News / Asia

    Taliban Kabul Hotel Attack Kills 9

    Afghan security personnel arrive near the Serena hotel, during an attack in Kabul, March 20, 2014.
    Afghan security personnel arrive near the Serena hotel, during an attack in Kabul, March 20, 2014.
    In the aftermath of a militant gun attack on Kabul's Serena Hotel, Afghanistan's Interior Ministry spokesman said Friday that the dearh toll is nine people, including four foreigners.

    Interior Ministry spokesman Sediq Seddiqui said the foreigners included two from Bangladesh, one Canadian and a Paraguayan. Earlier he had said a New Zealand national, a Pakistani and an Indian were among the dead.
     
    • Afghan police patrol the entrance of the Serena hotel in downtown Kabul, March 21, 2014.
    • A view of the Serena Hotel, a day after it was attacked by gunmen, in Kabul, March 21, 2014.
    • Afghanistan's intelligence service displays some of the Serena hotel attackers' weapons and belongings during a press conference at the Interior ministry in Kabul, March 21, 2014.
    • Afghan security personnel arrive near the Serena hotel, during an attack in Kabul, March 20, 2014.
    • Afghan police forces arrive at the site of a gun battle in Serena Hotel in Kabul, March 20, 2014.

    Among the Afghan victims was a reporter for the French news agency Agence France Presse, his wife and two of his three young children.

    AFP identified the man Friday as Sardar Ahmad, a 40-year-old journalist in its Kabul bureau. The agency reported that Ahmad's s youngest son was undergoing emergency treatment after being badly wounded.

    The Taliban is claiming responsibility for the attack. The militant group, which has promised to disrupt plans for the April 5 Afghan presidential election, has carried out attacks across the country, killing some 30 people during the past five days.
     
    Seddiqui described the scene, saying gunmen arrived at the hotel around 8:30 p.m.,  then walked toward the restaurant.
     
    “As soon as they find the restaurant, they enter and start shooting indiscriminately on people who were in the hotel," he said. "Only seven of them in the restaurant, but two of outside the restaurant, close to the lobby, one in the lobby and the other was close to the restaurant.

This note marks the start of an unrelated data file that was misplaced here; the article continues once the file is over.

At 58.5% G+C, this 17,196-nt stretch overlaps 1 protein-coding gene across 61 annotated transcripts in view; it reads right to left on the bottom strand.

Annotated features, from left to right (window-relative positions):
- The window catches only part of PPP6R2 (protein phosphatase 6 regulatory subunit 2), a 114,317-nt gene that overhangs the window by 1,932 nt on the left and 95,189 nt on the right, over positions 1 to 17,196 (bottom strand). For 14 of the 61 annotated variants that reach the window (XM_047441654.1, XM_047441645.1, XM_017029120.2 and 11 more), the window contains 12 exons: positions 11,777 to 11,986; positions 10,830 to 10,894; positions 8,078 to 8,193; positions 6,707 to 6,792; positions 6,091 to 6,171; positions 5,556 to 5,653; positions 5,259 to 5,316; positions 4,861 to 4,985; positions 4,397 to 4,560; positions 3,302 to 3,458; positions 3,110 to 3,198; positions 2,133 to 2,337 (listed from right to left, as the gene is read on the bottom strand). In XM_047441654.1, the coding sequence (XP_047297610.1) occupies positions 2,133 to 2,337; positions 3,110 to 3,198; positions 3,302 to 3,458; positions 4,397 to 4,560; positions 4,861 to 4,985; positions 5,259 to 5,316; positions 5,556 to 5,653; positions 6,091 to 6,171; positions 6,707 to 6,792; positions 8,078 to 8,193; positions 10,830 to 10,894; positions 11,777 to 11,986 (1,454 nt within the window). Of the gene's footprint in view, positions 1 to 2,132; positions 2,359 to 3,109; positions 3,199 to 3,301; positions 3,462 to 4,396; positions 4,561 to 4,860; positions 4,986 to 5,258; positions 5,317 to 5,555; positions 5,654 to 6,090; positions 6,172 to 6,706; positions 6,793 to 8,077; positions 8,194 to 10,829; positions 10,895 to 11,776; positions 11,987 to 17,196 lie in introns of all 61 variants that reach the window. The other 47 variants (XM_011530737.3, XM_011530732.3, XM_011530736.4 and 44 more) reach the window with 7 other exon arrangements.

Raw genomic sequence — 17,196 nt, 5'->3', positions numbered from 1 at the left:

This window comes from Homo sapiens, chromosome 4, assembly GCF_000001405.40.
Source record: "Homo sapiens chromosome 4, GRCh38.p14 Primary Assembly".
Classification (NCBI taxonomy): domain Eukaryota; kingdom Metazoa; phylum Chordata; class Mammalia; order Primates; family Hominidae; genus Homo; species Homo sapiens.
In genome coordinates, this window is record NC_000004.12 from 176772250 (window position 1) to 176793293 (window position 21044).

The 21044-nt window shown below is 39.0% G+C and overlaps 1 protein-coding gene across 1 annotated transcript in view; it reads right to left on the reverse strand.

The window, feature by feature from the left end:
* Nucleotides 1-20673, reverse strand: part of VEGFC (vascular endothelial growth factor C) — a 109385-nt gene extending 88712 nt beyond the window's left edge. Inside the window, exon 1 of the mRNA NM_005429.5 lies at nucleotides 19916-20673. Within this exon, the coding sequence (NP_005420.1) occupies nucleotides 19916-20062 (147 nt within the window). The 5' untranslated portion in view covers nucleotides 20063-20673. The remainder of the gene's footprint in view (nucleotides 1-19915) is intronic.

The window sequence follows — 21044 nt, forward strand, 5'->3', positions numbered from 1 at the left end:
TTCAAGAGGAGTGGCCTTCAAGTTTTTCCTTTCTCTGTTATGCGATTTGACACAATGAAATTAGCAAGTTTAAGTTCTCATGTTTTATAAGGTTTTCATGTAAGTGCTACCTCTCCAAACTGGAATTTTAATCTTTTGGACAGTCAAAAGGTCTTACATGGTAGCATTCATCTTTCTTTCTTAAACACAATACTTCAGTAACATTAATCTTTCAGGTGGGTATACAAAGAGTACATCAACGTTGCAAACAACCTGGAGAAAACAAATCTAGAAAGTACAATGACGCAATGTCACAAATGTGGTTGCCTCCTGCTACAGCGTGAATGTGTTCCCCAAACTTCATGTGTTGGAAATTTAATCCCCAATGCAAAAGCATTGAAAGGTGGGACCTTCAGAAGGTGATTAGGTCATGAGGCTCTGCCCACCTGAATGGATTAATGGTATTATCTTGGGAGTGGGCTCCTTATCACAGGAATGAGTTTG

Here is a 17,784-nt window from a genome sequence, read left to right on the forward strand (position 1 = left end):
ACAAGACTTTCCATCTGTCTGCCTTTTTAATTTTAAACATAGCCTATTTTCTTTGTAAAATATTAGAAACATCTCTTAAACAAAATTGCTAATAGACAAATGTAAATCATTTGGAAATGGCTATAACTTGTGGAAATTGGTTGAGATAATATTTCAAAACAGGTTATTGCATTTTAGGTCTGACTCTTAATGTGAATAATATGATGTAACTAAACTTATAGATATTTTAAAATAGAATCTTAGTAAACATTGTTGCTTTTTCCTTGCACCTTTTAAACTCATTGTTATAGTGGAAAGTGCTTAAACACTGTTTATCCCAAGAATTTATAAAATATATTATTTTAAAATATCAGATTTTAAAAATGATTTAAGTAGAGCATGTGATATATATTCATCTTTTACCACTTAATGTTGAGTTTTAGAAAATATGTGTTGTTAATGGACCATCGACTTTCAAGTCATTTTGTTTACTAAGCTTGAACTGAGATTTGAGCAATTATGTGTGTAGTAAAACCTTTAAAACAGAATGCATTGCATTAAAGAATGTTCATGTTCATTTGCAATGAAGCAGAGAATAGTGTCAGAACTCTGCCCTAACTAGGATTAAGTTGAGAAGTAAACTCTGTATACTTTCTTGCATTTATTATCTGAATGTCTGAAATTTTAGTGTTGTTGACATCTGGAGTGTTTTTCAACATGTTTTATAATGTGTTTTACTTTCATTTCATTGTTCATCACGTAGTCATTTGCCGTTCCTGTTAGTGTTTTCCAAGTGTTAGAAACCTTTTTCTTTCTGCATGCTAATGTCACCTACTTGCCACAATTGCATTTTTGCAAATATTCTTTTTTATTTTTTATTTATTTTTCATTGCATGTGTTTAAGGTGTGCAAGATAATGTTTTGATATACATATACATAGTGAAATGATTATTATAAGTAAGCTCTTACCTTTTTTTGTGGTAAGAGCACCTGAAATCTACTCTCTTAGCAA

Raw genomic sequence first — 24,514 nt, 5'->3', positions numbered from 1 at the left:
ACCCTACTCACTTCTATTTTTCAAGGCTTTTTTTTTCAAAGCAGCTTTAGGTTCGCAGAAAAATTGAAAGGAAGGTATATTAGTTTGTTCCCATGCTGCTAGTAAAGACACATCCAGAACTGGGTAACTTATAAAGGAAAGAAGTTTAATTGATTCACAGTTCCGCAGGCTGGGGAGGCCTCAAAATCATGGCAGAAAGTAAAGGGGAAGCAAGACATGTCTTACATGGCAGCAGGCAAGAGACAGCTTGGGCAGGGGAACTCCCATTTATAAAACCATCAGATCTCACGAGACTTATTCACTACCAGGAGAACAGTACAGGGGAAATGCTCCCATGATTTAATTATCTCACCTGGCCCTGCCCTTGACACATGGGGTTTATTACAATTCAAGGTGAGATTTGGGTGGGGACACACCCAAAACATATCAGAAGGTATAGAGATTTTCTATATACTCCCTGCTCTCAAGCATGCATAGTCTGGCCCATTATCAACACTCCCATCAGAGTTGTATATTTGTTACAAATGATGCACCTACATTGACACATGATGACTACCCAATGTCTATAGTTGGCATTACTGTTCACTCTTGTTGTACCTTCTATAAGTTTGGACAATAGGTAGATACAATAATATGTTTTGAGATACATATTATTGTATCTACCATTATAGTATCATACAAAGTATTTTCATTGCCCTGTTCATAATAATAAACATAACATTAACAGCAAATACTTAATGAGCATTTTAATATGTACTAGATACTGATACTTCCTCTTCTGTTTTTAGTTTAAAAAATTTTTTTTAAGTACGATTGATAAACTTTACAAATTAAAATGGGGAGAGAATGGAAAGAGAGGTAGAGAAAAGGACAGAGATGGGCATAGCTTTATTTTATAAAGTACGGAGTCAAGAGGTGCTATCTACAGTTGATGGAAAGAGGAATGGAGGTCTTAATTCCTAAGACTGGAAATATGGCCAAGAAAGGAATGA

"And they also killed and shot on the head, the two kids who were there, unfortunately," he said. "This is a very brutal act of terrorism.”

    Security guards in the hotel returned fire, killing two of the gunmen. Two others hid inside a restroom.

    Security forces moved in to secure all the guests, then  cornered the gunmen and shot them. The last one was killed at 11:30 p.m. The four gunmen were reportedly teenagers.
     
    Among the wounded are one foreign national, Afghan lawmaker Habibullah Gul, two police officers and a hotel guard.
     
    Seddiqui said an investigation is underway as to how the gunmen managed to get into the hotel, which is protected by blast walls, metal detectors and a guard force.
     
    At first glance, he said, it appeared to be a failure of the hotel’s own security measures.
     
    “When you get to the hotel there are lots of security guards, lots of checking, 100 percent ID checking, and they have those necessary equipments to find where that gun was hidden, that pistol was hidden," he said.

    "It’s very obvious, it gives the conclusion that yes, it was an absolute failure of that system, a very closed security system,” he said.

    Seddiqui said the attack had the marks of a Taliban or Taliban-affiliated Haqqani network operation.

    The Taliban has vowed to disrupt the upcoming election, which it dismisses as a Western-led sham, and target those participating.
     
    But Seddiqui said the country would not be deterred by such threats.
     
    “We are very committed, and we are trying our best to make sure we can prevent these kinds of attacks in the future," he said. "The police, the intelligence units, everybody is working very, very hard.

    "We are very much prepared for the elections," he said. "But this kind of attacks will not deter us from reaching our objective and goals, and that is the security of the elections.”

    Kabul’s Serena hotel is considered one of the safer places to stay in the capital, and houses many foreigners, including U.N. workers and journalists.
     
    Both the U.N. Assistance Mission to Afghanistan and the NATO-led International Security Assistance Force condemned the attack.